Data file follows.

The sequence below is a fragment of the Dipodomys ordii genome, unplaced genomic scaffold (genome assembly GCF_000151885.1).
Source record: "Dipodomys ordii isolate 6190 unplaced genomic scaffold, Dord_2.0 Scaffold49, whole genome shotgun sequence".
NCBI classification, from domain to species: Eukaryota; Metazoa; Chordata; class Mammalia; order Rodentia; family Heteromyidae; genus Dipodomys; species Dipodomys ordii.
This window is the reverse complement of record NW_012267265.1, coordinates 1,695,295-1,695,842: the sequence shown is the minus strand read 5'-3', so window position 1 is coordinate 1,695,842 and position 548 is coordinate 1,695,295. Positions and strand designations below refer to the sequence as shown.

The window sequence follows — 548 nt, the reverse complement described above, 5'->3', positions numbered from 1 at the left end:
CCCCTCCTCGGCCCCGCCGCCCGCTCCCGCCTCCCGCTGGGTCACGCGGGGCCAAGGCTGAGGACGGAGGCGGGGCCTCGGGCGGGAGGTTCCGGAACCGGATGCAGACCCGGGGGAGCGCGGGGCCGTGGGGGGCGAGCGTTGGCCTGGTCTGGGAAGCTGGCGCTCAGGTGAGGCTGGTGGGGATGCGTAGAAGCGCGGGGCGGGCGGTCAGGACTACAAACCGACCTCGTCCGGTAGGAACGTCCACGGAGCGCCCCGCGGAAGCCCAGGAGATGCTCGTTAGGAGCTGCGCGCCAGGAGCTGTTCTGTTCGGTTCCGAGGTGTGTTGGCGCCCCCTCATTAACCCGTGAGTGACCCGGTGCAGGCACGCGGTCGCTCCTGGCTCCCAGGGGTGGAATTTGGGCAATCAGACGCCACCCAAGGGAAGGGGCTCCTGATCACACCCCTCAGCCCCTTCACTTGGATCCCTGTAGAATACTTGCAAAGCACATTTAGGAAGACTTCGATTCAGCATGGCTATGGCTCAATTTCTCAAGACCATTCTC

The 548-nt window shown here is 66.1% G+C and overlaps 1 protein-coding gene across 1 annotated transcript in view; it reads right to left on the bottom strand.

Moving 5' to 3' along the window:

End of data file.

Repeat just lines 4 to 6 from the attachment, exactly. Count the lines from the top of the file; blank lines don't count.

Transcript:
This window is the reverse complement of record NW_012267265.1, coordinates 1,695,295-1,695,842: the sequence shown is the minus strand read 5'-3', so window position 1 is coordinate 1,695,842 and position 548 is coordinate 1,695,295. Positions and strand designations below refer to the sequence as shown.

The window sequence follows — 548 nt, the reverse complement described above, 5'->3', positions numbered from 1 at the left end:
CCCCTCCTCGGCCCCGCCGCCCGCTCCCGCCTCCCGCTGGGTCACGCGGGGCCAAGGCTGAGGACGGAGGCGGGGCCTCGGGCGGGAGGTTCCGGAACCGGATGCAGACCCGGGGGAGCGCGGGGCCGTGGGGGGCGAGCGTTGGCCTGGTCTGGGAAGCTGGCGCTCAGGTGAGGCTGGTGGGGATGCGTAGAAGCGCGGGGCGGGCGGTCAGGACTACAAACCGACCTCGTCCGGTAGGAACGTCCACGGAGCGCCCCGCGGAAGCCCAGGAGATGCTCGTTAGGAGCTGCGCGCCAGGAGCTGTTCTGTTCGGTTCCGAGGTGTGTTGGCGCCCCCTCATTAACCCGTGAGTGACCCGGTGCAGGCACGCGGTCGCTCCTGGCTCCCAGGGGTGGAATTTGGGCAATCAGACGCCACCCAAGGGAAGGGGCTCCTGATCACACCCCTCAGCCCCTTCACTTGGATCCCTGTAGAATACTTGCAAAGCACATTTAGGAAGACTTCGATTCAGCATGGCTATGGCTCAATTTCTCAAGACCATTCTC